For the Beauty of the Earth - An Evening with John Rutter

Gaia Music

Luke Jerram's stunning Gaia artwork, beautiful choral music from one of one of Britain's best loved composers and the Cathedral Great Choir come together for what will be a glorious evening

Join us at Southwark Cathedral for this very special event as welcome composer and conductor John Rutter for an evening under Gaia, our latest art installation by artist Luke Jerram.

John Rutter will discuss his career and music which will be interspersed by some of his works sung by the Great Choir of Southwark Cathedral directed by Ian Keatley the Cathedral Director of Music.

John Rutter was born in London and studied music at Clare College, Cambridge. He first came to notice as a composer during his student years; much of his early work consisted of church music and other choral pieces including Christmas carols. From 1975–79 he was Director of Music at his alma mater, Clare College, and directed the college chapel choir in various recordings and broadcasts. Since 1979 he has divided his time between composition and conducting. Today his compositions, including such concert-length works as Requiem, Magnificat, Mass of the Children, The Gift of Life, and Visions are performed around the world. His music has featured in a number of British royal occasions, including the two most recent royal weddings. He edits the Oxford Choral Classics series, and, with Sir David Willcocks, co-edited four volumes of Carols for Choirs. In 1983 he formed his own choir the Cambridge Singers, with whom he has made numerous recordings, and he appears regularly in several countries as guest conductor and choral ambassador. He holds a Lambeth Doctorate in Music, and in 2007 was awarded a CBE for services to music.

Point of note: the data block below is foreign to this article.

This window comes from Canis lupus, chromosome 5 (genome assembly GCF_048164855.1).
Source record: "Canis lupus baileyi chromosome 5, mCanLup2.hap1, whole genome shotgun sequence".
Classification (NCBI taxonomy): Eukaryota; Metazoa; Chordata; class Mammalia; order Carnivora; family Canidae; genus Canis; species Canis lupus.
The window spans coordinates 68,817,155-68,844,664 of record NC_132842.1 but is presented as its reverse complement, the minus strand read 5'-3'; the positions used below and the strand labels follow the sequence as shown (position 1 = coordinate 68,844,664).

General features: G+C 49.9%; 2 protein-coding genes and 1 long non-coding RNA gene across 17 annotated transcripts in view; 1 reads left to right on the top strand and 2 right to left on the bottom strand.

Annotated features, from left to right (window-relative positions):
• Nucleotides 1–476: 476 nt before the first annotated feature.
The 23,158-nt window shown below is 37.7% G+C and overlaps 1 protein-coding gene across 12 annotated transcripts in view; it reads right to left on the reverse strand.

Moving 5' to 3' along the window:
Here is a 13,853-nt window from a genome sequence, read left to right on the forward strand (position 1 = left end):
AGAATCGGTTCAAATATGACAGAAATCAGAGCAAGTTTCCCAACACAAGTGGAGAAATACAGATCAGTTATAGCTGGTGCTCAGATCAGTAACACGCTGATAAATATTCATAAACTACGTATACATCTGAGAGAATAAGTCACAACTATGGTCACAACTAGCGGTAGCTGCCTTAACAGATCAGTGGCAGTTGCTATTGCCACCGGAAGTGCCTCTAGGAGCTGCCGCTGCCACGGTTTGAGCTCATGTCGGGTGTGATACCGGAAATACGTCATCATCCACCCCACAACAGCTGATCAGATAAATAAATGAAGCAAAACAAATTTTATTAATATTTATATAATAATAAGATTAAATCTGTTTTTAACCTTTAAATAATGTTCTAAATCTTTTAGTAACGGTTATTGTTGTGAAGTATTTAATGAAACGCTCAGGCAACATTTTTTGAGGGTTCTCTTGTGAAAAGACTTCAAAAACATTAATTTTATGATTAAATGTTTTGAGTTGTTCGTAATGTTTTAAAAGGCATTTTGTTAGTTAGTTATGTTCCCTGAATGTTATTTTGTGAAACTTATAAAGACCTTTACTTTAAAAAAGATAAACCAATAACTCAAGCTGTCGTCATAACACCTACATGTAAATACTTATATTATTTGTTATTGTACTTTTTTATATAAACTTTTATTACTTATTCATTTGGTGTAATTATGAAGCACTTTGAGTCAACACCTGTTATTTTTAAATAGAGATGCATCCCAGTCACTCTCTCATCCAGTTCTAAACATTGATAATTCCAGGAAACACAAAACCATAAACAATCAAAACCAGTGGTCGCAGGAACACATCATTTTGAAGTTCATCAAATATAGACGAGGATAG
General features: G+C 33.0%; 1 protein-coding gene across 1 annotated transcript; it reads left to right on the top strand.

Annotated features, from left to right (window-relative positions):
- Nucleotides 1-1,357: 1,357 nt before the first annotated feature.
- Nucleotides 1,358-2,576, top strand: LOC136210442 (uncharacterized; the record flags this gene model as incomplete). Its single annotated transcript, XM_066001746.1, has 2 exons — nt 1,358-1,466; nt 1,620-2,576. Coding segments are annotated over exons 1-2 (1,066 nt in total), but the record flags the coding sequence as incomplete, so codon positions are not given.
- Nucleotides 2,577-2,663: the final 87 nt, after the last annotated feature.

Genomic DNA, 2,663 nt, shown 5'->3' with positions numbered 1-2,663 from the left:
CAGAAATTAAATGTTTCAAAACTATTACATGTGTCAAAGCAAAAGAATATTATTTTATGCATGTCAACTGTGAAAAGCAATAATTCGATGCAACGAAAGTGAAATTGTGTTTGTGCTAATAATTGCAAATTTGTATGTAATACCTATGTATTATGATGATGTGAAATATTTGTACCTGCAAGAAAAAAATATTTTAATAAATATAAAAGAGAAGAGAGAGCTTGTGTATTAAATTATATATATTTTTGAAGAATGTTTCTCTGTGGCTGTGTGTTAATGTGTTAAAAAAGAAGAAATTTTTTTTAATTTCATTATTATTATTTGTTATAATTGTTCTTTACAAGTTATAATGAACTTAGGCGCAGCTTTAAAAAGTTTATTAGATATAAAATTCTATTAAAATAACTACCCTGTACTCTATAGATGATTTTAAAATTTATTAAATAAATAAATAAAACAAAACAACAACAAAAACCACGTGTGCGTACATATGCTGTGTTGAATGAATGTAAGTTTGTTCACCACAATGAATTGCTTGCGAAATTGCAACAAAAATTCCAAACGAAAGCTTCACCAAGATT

Gaia is a touring artwork by UK artist Luke Jerram. Measuring seven metres in diameter and created from 120dpi detailed NASA imagery of the Earth’s surface* the artwork provides the opportunity to see our planet, floating in three dimensions.

The installation aims to create a sense of the Overview Effect, which was first described by author Frank White in 1987. Common features of the experience for astronauts are a feeling of awe for the planet, a profound understanding of the interconnection of all life, and a renewed sense of responsibility for taking care of the environment.

This performance is for the benefit of the Southwark Cathedral Choristers’ Fund which enables the choir to undertake tours and record CDs. In recent years they have visited Iceland, Norway, France, Italy, Ireland and the Czech Republic.